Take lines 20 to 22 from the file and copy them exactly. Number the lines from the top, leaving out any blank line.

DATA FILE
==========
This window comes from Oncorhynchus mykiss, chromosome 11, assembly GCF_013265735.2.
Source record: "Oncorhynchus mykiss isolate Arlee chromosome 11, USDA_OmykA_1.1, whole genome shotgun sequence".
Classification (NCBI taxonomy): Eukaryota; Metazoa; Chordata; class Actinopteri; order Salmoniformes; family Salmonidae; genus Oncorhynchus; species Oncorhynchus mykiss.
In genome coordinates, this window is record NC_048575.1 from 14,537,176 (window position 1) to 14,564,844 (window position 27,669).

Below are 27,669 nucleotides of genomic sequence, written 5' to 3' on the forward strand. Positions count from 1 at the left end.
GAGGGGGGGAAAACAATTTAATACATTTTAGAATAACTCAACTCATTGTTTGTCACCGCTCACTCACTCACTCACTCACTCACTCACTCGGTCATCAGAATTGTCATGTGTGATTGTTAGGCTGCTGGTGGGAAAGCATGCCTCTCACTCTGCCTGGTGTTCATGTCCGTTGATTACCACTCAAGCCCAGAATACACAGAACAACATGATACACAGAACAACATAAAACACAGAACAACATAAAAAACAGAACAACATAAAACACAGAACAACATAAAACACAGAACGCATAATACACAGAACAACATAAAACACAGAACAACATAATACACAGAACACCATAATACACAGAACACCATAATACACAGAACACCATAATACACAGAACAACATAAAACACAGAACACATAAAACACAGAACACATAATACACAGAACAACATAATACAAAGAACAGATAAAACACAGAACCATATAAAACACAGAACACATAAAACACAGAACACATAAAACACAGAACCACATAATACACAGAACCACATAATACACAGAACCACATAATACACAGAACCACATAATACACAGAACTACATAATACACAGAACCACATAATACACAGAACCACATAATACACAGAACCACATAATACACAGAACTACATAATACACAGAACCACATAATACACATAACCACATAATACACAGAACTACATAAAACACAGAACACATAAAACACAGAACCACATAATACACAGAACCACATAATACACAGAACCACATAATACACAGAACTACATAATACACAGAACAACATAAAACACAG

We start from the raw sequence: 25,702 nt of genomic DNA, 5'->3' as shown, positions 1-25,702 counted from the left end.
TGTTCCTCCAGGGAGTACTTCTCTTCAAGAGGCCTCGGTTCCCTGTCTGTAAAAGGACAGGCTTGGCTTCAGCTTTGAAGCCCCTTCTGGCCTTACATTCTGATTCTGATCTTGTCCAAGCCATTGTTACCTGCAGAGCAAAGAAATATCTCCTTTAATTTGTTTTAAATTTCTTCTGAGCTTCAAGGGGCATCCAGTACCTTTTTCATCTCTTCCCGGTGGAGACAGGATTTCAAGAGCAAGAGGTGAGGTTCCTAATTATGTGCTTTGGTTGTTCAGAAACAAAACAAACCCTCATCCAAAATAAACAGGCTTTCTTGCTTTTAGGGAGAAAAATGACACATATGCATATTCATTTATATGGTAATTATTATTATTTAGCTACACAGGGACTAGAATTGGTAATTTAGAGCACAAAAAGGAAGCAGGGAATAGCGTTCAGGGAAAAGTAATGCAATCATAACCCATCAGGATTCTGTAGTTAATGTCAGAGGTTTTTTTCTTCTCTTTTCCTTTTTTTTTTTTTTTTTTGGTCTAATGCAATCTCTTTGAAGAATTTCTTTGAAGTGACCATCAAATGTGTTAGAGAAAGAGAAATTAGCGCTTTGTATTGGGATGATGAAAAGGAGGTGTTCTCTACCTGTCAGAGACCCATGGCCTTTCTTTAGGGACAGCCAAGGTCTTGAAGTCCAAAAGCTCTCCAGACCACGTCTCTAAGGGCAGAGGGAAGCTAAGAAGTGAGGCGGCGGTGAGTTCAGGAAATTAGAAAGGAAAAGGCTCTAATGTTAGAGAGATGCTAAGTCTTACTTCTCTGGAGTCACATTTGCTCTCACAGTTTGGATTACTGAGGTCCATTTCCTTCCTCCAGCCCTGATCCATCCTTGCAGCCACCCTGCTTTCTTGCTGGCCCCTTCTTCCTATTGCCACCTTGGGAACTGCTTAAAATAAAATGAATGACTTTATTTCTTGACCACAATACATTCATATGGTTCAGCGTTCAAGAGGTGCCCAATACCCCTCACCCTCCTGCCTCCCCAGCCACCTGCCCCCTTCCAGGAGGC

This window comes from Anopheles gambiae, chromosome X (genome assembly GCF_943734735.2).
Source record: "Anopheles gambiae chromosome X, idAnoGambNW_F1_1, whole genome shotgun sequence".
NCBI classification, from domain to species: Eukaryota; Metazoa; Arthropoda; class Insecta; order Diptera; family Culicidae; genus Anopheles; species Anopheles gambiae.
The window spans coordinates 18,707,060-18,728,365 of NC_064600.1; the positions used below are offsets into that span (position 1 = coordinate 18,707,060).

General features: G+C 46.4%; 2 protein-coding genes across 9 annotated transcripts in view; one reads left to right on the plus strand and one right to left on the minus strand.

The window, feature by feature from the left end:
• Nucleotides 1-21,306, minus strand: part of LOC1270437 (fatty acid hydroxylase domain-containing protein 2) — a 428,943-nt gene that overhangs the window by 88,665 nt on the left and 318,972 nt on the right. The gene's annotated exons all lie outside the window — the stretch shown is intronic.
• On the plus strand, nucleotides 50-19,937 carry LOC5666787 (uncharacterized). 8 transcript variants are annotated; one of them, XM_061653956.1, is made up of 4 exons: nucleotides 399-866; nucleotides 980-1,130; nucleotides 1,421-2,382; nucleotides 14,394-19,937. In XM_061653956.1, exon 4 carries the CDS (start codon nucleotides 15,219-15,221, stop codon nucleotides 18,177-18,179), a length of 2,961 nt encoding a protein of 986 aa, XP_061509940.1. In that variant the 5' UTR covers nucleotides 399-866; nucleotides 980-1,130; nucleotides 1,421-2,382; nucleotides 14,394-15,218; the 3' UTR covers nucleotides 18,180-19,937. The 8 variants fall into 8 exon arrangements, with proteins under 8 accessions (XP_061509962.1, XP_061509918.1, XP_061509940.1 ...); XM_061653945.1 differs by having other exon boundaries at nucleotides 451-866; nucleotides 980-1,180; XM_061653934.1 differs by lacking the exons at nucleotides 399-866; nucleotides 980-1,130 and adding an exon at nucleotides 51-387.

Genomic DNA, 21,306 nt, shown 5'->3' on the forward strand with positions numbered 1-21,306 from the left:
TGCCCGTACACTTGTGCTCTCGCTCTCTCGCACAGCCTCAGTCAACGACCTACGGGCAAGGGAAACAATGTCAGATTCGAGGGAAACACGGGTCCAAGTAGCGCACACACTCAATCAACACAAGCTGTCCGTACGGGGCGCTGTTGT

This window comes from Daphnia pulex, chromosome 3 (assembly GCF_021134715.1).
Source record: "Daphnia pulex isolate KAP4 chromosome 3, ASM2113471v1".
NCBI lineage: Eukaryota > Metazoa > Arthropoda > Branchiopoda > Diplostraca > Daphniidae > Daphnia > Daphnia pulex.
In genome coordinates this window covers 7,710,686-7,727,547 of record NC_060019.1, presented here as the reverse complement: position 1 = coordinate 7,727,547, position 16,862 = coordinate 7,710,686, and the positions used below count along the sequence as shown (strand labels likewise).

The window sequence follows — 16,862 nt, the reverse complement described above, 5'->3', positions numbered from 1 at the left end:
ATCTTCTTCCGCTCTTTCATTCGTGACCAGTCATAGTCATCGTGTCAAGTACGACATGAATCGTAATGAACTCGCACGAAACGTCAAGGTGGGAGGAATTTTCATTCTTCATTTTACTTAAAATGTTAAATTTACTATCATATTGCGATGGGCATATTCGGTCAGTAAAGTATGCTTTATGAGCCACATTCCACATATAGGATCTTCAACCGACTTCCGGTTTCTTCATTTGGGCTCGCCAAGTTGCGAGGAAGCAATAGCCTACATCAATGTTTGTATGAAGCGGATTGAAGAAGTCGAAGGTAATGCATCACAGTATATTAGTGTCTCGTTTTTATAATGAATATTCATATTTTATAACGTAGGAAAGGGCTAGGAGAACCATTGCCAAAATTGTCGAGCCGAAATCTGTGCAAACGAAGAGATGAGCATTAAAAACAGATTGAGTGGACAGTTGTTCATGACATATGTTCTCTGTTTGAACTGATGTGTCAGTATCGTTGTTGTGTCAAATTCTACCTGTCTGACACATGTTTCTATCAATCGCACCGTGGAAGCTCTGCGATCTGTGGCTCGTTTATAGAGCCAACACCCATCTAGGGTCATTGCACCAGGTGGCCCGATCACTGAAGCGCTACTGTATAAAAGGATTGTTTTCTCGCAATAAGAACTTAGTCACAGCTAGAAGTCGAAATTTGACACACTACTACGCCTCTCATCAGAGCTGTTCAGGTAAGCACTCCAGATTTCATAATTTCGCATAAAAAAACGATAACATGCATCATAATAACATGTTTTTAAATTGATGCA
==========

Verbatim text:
Source record: "Daphnia pulex isolate KAP4 chromosome 3, ASM2113471v1".
NCBI lineage: Eukaryota > Metazoa > Arthropoda > Branchiopoda > Diplostraca > Daphniidae > Daphnia > Daphnia pulex.
In genome coordinates this window covers 7,710,686-7,727,547 of record NC_060019.1, presented here as the reverse complement: position 1 = coordinate 7,727,547, position 16,862 = coordinate 7,710,686, and the positions used below count along the sequence as shown (strand labels likewise).